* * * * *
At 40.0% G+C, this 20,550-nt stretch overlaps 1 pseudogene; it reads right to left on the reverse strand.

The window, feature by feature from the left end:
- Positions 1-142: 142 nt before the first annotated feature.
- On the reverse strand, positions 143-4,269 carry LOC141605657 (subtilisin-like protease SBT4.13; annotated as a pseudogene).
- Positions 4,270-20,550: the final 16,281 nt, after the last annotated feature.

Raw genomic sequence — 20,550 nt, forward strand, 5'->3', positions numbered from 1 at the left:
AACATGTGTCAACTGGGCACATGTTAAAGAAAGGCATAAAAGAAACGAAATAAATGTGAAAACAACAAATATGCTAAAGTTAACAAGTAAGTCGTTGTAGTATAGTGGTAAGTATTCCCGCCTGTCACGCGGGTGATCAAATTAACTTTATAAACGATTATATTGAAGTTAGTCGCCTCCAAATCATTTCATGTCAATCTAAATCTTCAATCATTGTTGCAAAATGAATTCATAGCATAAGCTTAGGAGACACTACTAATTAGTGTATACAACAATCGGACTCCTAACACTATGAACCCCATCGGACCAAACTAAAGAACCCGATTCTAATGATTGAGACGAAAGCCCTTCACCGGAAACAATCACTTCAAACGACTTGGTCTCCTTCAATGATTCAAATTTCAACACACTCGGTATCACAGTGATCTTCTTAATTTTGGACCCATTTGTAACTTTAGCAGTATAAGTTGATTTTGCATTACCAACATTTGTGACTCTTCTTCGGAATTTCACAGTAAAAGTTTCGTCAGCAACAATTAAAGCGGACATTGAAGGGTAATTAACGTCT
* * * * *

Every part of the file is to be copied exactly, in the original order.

At 40.0% G+C, this 20,550-nt stretch overlaps 1 pseudogene; it reads right to left on the reverse strand.

The window, feature by feature from the left end:
- Positions 1-142: 142 nt before the first annotated feature.
- On the reverse strand, positions 143-4,269 carry LOC141605657 (subtilisin-like protease SBT4.13; annotated as a pseudogene).
- Positions 4,270-20,550: the final 16,281 nt, after the last annotated feature.

Raw genomic sequence — 20,550 nt, forward strand, 5'->3', positions numbered from 1 at the left:
AACATGTGTCAACTGGGCACATGTTAAAGAAAGGCATAAAAGAAACGAAATAAATGTGAAAACAACAAATATGCTAAAGTTAACAAGTAAGTCGTTGTAGTATAGTGGTAAGTATTCCCGCCTGTCACGCGGGTGATCAAATTAACTTTATAAACGATTATATTGAAGTTAGTCGCCTCCAAATCATTTCATGTCAATCTAAATCTTCAATCATTGTTGCAAAATGAATTCATAGCATAAGCTTAGGAGACACTACTAATTAGTGTATACAACAATCGGACTCCTAACACTATGAACCCCATCGGACCAAACTAAAGAACCCGATTCTAATGATTGAGACGAAAGCCCTTCACCGGAAACAATCACTTCAAACGACTTGGTCTCCTTCAATGATTCAAATTTCAACACACTCGGTATCACAGTGATCTTCTTAATTTTGGACCCATTTGTAACTTTAGCAGTATAAGTTGATTTTGCATTACCAACATTTGTGACTCTTCTTCGGAATTTCACAGTAAAAGTTTCGTCAGCAACAATTAAAGCGGACATTGAAGGGTAATTAACGTCT